Godhead is Nirguna, there is neither good or evil. Let me explain what I mean by "evil" ( in quotes) of Divine initiative. It is just His Leela.

True devotion with Dharma has given peace and happiness to the man and God, good is well known and harmony is experienced.

However in the re-establishment of Dharmic order Lord Rama and Krishna respectively had to resort to what may at the time appear out of proper limits. To appreciate this (who are we to do that?) one has to ponder over the magnanimity of the task for which Avatars had to be assumed by the Supreme for annulment of evil.

In case of Vali a boon to acquire power of his opponent during battle is quite unfair and formidable, needing to deliver a killing arrow at Vali's back by Rama.

In case of Duryodhana (tacitly and dishonestly supported by father Dritharashtra) Kauravas' diabolic unfairness to share in the kingdom even smallest extent (unwilling to allot even five small towns to those who were otherwise equal royal inheritors of Hasthinapur kingdom) it became imperative (among many other strategies and initiatives by Krishna) to spread an untruth [Ashwathhama hathah( but only a kunjaraha !)] in order to demotivate an adversary's army commander Drona for further continuous participation in fierce battle Kurukshetra ...or earlier Krishna's pretending to have not even seen Duryodhana's arrival when he came to seek His support.. because in the alternative scenario when supporting un-sharing possesive evil of the Kauravas the main purpose of Krishna Avatar would have been wastefully compromised..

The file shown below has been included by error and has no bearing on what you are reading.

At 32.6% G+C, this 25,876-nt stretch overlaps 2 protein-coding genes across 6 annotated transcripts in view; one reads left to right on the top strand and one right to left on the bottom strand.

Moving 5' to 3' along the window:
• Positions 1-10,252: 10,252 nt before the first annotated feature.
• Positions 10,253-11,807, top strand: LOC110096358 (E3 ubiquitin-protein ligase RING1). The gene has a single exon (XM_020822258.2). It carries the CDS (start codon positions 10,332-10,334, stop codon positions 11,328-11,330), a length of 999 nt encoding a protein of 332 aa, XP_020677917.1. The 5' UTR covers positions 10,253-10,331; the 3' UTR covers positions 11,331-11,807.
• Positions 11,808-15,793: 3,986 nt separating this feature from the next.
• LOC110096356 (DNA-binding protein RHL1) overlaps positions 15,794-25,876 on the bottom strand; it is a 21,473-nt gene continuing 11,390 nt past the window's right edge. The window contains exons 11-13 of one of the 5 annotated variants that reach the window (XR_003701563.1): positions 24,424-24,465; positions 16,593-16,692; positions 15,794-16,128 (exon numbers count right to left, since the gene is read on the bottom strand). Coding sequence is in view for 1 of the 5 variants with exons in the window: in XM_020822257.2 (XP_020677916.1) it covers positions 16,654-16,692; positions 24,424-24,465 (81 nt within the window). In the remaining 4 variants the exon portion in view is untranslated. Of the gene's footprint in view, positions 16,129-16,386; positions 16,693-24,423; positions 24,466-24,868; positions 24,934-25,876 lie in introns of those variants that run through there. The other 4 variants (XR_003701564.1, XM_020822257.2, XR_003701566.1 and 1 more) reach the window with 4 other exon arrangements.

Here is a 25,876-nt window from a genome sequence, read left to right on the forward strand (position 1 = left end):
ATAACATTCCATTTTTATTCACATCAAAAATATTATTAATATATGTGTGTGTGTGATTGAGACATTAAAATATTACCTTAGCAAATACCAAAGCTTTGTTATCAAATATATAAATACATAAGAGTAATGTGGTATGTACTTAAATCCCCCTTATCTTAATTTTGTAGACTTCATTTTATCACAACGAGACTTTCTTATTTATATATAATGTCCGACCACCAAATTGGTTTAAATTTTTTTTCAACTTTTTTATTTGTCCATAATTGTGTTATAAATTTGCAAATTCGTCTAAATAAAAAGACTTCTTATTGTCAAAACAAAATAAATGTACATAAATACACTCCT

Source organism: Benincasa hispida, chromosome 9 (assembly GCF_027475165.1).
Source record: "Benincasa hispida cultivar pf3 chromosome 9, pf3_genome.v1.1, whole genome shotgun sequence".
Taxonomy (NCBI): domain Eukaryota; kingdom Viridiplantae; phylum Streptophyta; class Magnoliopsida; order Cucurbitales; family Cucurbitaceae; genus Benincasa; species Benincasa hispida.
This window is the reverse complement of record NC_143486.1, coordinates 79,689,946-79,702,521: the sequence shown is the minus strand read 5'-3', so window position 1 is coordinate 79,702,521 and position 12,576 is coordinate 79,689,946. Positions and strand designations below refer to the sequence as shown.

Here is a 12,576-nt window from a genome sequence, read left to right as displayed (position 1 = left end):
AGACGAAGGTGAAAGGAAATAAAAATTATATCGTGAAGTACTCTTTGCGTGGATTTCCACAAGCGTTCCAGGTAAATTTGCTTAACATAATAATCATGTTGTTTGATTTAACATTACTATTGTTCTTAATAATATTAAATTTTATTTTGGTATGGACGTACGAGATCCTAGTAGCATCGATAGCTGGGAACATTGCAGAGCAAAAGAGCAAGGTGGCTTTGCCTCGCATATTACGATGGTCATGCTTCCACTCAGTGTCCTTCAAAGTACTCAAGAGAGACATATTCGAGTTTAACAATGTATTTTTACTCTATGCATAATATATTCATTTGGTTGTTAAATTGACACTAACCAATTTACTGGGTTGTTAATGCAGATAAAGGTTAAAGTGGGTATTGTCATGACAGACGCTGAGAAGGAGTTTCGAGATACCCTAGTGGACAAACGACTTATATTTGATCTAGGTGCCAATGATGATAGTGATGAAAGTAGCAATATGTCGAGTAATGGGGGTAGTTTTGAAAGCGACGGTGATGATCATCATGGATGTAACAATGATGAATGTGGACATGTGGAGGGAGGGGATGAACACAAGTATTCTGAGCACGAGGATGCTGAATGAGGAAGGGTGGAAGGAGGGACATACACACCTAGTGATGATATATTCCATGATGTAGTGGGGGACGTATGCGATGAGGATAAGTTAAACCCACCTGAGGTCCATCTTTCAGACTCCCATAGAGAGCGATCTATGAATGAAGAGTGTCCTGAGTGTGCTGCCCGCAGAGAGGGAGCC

The Supreme spirit is ever loving. But has a purpose and self-given Dharma protection responsibility in each Avatar. In Ramavathar, Soorpanakha when out to seduce Rama, he had to arrange to have her nose cut off; in Krishnavathar even after opportunity of 100 misdemeanors was granted, a violation spree by Dusshasan led to his decapitation.

It is not evil, it is countering evil in these and many more cases.

Seen in a wider context.. Self-defence in perilous times that comes instictually .. such a so-called "evil" is an integral part of Swadharma.

  • Evil with evil and good with good. You are totally wrong. Are you saying Krishna becomes evil to destroy evil? It's not correct. Krishna always follows path of Dharma. And the shloka that you mentioned is not saying the same thing that you have mentioned. Read the meaning of your mentioned shloka here. Even your mentioned shloka is not supporting your thoughts :) – Rishabh Oct 7 '17 at 5:54
  • @Rishabh, but in Mahabharata why did Krishna say that he is everything. Also, i asked the question using the word God not any particular name of God like Krishna. – drpcoder Oct 7 '17 at 6:53
  • @drpcoder "why did Krishna say that he is everything" Because Krishna is none other than but Parbrahma himself. I already mentioned that in comment section just below your question. "i asked the question using the word God not any particular name of God" There is no difference between Krishna and Parbrahma. Names are different but God is one. Krishna is parbrahma and parbrahma is Krishna. Both are same. – Rishabh Oct 7 '17 at 6:57
  • @Rishabh Indeed. What is meant is the necessary scheming and "cunning" under Dharma re-establishment process in response to evil. It is not pure defence all the way. – Narasimham Oct 7 '17 at 22:04